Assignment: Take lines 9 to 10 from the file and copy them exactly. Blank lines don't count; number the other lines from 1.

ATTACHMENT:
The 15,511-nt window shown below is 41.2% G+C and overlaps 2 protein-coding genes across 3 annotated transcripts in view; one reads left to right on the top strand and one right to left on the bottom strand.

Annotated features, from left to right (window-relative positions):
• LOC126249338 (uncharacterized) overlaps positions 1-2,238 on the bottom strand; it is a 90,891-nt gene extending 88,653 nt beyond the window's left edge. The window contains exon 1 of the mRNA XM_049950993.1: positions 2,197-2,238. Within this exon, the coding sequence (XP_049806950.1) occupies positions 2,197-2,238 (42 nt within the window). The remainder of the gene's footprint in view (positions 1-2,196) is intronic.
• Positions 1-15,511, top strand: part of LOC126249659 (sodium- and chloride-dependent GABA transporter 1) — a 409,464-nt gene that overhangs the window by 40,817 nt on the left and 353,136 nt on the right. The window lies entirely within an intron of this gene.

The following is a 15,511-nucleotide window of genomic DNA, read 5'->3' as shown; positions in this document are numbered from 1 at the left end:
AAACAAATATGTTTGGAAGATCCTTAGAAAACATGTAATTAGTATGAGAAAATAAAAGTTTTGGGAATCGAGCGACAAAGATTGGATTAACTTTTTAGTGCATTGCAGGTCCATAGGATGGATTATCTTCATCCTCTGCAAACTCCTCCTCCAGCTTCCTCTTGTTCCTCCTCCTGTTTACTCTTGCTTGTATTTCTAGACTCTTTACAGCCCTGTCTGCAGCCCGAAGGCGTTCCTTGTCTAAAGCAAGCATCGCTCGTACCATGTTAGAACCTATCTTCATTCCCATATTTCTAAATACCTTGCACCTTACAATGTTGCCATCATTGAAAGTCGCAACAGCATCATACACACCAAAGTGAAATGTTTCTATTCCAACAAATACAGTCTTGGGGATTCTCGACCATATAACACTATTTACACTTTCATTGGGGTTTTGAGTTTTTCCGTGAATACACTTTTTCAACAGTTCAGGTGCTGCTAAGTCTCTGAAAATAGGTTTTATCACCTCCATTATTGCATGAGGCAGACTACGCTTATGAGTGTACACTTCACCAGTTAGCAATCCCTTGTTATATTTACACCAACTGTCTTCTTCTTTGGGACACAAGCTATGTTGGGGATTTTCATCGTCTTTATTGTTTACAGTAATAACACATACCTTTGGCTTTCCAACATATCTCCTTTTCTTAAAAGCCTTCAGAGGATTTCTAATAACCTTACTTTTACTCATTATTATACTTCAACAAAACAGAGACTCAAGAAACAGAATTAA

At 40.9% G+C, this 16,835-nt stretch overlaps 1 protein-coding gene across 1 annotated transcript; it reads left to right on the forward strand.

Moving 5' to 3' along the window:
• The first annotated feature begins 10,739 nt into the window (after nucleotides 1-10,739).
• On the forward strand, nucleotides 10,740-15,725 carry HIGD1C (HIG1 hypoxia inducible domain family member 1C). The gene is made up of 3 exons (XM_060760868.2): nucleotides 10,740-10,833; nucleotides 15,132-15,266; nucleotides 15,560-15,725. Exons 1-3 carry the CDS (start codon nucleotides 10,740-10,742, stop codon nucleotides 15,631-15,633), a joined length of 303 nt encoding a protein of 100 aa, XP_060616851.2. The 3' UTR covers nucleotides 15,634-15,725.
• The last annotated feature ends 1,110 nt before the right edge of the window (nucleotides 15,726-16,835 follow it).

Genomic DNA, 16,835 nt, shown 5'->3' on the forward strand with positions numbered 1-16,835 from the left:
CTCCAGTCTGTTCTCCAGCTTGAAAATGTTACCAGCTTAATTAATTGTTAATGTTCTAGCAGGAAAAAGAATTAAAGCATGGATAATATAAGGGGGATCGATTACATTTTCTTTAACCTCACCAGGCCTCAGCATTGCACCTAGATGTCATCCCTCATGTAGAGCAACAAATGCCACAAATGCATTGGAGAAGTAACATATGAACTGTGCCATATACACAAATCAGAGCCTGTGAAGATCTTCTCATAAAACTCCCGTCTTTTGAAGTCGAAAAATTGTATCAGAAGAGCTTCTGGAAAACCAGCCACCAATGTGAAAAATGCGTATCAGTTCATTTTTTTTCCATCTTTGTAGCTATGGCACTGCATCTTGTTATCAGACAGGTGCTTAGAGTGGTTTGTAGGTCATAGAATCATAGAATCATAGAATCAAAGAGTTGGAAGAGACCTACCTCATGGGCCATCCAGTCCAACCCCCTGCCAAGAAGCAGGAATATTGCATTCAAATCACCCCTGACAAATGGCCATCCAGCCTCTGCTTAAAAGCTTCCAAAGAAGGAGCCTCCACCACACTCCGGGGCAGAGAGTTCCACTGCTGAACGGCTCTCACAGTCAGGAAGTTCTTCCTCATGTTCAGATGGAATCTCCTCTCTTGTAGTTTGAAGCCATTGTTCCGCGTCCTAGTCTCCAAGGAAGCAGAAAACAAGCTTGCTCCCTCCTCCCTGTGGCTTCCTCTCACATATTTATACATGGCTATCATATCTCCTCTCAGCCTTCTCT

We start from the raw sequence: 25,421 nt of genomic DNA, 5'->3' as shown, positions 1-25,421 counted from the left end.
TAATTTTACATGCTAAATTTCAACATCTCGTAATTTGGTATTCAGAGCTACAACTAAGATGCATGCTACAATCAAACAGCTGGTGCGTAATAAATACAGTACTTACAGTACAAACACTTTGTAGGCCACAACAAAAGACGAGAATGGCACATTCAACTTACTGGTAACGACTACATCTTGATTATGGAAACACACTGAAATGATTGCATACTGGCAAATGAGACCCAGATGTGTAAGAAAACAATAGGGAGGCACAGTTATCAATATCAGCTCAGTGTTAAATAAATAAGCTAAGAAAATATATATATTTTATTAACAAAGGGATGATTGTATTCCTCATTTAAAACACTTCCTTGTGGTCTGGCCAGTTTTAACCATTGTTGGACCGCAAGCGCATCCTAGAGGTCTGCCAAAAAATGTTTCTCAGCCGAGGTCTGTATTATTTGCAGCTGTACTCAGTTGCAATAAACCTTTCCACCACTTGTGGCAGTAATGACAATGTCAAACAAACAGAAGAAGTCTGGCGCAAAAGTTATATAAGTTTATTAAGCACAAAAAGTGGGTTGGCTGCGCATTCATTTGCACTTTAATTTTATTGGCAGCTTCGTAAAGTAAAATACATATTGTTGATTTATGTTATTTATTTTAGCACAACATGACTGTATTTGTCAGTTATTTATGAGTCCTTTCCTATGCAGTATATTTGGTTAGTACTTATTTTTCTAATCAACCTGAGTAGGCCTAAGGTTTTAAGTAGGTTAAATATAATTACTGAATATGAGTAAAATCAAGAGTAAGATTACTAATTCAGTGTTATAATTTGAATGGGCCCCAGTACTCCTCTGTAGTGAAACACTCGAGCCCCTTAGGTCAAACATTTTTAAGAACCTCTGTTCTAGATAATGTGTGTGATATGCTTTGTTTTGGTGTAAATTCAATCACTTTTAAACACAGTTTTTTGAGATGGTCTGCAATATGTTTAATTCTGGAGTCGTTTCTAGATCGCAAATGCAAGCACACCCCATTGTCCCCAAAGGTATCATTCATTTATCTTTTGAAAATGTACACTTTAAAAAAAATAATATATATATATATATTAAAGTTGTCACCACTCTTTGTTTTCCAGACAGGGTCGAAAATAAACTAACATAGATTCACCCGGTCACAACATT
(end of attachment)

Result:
• The first annotated feature begins 10,739 nt into the window (after nucleotides 1-10,739).
• On the forward strand, nucleotides 10,740-15,725 carry HIGD1C (HIG1 hypoxia inducible domain family member 1C). The gene is made up of 3 exons (XM_060760868.2): nucleotides 10,740-10,833; nucleotides 15,132-15,266; nucleotides 15,560-15,725. Exons 1-3 carry the CDS (start codon nucleotides 10,740-10,742, stop codon nucleotides 15,631-15,633), a joined length of 303 nt encoding a protein of 100 aa, XP_060616851.2. The 3' UTR covers nucleotides 15,634-15,725.